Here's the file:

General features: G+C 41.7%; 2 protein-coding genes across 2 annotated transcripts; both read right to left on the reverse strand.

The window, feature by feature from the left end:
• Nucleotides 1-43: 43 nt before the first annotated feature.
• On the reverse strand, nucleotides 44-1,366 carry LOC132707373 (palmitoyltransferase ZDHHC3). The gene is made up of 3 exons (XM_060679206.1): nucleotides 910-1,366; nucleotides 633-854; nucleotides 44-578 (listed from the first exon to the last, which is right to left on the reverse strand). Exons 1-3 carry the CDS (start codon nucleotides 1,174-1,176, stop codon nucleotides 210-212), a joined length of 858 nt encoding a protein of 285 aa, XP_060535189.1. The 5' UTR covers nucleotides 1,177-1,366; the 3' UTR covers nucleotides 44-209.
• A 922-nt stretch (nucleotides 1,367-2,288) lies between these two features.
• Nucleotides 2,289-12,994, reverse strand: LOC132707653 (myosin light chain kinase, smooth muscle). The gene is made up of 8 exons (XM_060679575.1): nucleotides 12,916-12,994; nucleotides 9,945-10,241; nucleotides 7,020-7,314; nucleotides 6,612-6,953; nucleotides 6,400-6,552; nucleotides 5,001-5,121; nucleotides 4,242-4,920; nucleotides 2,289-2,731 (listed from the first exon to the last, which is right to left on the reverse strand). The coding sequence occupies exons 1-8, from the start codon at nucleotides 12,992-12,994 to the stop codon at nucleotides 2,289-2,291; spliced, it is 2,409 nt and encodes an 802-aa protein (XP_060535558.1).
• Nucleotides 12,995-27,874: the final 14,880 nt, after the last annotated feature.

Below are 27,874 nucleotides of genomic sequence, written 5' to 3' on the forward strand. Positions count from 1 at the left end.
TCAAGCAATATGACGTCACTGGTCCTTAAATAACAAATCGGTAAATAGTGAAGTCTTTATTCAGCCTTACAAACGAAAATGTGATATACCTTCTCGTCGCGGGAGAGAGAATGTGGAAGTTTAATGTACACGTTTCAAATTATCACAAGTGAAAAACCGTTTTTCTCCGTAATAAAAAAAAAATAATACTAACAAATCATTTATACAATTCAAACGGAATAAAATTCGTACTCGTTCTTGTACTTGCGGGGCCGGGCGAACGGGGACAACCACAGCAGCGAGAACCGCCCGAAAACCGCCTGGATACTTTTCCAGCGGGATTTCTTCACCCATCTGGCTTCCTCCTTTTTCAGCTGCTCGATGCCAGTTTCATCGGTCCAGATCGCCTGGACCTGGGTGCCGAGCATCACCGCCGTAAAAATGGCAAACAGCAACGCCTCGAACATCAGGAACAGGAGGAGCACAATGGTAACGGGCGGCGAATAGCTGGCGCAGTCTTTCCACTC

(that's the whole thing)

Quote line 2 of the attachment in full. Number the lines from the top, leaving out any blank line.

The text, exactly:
The window, feature by feature from the left end: